Hungry trout thick from Raccoon Island to Ship Shoal 33
Catching trout should be easy out of Cocodrie and Dularge for the next few days, with the weather finally allowing anglers to fish the nearshore structures.
“It took two days for the water to calm down and clear up, and the trout bite is smoking hot,” LaCoste said.
How hot is it?
Absolute Fishing Charters' LaCoste, along with Elton Rodrigue and Joel Wakeland, finished a 75 trout three-man limit by 7:45 this morning. And to hear LaCoste tell it, they didn’t have to worry about throwing back any popcorn trout.
“We had fish up to 18 and 19 inches today, and I don’t think we threw one fish back,” LaCoste said. “And we didn’t have to worry much about dealing with anything other than trout, either. I think we had maybe five Spanish mackerel, and maybe five ladyfish.”
Admittedly, LaCoste doesn’t know if the fish lay low during the windy conditions and didn’t eat much, but that’s sure what it seems like on the water.
“Those trout act like they are starving,” he said. “I guess they’re making up for lost time in all that wind. Nobody could get to them anyway, so they definitely haven’t had any pressure on them.”
LaCoste is noted for throwing double rigs out of Bayou DuLarge, and today was no exception. However, he added that it didn’t really matter what he and his crew threw today because trout bit everything they fished.
“Every cast,” LaCoste said. “It didn’t matter what bait or what color.”
LaCoste found these trout on all the structures from Raccoon Island out to Ship Shoal 33. This entire stretch of water had about 2 feet of visibility, and the trout were obviously gorging themselves on some kind of minnows.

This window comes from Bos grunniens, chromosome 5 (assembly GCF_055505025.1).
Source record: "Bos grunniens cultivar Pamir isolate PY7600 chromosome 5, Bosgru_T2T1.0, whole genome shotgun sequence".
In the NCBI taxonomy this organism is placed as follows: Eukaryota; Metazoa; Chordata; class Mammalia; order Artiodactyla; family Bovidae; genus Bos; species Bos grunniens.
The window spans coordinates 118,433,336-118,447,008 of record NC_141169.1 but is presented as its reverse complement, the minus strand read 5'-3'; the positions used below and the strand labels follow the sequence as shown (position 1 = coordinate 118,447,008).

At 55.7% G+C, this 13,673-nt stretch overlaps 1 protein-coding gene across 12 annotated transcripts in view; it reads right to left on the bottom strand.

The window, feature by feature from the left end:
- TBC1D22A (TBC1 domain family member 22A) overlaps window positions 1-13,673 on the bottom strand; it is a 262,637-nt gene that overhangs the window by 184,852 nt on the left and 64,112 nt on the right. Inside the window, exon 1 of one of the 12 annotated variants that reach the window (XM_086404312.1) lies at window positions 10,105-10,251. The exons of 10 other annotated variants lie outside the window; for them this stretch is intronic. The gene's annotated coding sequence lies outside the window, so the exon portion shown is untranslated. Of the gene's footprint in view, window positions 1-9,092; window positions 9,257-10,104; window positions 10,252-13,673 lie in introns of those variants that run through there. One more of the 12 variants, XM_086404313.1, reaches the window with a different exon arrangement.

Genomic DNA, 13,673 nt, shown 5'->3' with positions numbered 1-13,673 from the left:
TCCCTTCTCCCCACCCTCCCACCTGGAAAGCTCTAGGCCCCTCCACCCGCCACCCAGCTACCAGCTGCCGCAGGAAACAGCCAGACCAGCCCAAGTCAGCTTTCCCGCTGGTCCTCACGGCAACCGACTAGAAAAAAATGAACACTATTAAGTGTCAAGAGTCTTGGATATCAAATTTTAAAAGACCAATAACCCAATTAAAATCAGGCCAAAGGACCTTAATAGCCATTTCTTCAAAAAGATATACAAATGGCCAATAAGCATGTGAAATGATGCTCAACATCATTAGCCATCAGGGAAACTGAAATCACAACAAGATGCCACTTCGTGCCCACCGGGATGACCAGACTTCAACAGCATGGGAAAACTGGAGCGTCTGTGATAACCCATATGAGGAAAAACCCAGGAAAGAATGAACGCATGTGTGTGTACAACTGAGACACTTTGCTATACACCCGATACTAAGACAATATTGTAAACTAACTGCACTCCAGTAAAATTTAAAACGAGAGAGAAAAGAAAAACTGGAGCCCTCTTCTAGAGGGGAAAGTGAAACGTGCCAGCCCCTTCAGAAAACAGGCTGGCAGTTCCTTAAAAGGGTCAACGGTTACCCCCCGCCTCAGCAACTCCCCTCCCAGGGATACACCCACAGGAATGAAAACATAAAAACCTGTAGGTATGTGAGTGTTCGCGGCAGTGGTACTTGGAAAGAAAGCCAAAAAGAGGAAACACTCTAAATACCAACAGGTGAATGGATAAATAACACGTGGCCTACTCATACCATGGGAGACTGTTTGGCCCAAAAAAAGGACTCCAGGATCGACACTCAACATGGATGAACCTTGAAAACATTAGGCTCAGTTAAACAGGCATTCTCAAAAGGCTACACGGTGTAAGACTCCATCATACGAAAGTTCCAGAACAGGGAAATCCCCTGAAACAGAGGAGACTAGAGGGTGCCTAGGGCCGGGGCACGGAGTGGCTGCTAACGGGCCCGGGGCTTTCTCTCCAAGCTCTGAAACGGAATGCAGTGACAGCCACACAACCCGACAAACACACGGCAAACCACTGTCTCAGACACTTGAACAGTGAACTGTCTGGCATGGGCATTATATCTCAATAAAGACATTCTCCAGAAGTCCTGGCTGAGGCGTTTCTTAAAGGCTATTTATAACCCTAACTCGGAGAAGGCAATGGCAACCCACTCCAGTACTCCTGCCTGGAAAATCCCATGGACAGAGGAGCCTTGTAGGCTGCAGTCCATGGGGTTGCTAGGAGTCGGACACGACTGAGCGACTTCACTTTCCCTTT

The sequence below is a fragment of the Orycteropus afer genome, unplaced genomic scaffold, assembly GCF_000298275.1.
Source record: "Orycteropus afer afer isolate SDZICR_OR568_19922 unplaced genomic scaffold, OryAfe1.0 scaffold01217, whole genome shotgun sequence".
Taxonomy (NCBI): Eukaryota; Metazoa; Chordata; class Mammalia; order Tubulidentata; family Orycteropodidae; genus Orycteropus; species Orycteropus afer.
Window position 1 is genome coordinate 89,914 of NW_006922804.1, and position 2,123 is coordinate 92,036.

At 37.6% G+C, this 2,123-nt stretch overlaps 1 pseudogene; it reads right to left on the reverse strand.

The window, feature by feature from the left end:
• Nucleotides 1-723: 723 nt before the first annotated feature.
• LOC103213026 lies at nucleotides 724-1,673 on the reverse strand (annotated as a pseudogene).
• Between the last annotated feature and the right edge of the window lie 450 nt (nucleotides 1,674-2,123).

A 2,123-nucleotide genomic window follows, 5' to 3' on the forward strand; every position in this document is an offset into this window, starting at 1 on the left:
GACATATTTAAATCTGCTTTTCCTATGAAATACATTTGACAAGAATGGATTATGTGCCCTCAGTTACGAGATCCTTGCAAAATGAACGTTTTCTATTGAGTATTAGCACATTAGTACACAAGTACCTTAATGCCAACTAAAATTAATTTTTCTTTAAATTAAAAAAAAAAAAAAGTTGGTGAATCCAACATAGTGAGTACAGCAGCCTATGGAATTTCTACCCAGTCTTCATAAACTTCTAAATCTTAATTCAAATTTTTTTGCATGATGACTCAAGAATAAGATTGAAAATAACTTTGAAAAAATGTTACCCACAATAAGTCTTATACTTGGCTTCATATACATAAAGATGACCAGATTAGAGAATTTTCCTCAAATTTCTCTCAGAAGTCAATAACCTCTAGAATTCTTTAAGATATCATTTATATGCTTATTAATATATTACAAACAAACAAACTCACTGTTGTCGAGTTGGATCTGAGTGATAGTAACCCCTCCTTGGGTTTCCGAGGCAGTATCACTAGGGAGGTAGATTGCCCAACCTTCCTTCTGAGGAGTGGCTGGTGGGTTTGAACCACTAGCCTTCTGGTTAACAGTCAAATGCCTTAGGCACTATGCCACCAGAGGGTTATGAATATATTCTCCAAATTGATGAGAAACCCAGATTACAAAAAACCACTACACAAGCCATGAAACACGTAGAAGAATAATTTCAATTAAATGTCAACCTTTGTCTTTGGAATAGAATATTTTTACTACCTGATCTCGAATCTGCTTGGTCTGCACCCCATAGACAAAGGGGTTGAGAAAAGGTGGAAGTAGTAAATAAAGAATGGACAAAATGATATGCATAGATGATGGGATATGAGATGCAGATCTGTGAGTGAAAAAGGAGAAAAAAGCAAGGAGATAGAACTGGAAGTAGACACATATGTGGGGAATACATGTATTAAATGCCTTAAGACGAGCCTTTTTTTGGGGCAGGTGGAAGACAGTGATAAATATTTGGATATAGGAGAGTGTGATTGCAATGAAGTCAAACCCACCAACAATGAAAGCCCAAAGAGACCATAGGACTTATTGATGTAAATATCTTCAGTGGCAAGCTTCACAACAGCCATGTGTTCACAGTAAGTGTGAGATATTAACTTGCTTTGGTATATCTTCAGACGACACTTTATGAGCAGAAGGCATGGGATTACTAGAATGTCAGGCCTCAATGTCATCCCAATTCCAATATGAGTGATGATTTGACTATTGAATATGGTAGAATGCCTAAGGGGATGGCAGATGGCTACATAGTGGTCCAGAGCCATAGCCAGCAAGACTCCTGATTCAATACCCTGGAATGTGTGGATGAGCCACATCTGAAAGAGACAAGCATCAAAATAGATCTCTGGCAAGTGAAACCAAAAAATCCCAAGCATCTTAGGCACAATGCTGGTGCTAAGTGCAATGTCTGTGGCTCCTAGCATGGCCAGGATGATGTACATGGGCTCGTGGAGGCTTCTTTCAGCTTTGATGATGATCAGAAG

“I think it was glass minnows, but it was hard to tell,” LaCoste said. “When they came up shaking their heads, they spit up half-digested bait. Every one of them spit up the same stuff, but it was hard to make out what it was. Glass minnows is my best guess.”
But LaCoste didn’t see any of these minnows on the surface. Perhaps that’s why his best bite was closer to the bottom.
“Most of the fish we caught today were on bottom,” LaCoste said. “We had to throw out our baits and let them sink for maybe a five or six count. Then we would just allow our double rigs to slowly drift in the current.”
LaCoste estimated that 90 percent of his bites came right at the five or six count, as the baits were falling or just as he engaged his reel and started slowly reeling them in. It seemed like the slower his double rigs moved today the more bites he got.
“I don’t see anything slowing this bite down,” LaCoste said. “As long as the weather stays calm and the water stays clear, it should be fast and furious for at least the next five days.”
Click here for more information or call LaCoste at 985-856-4477.
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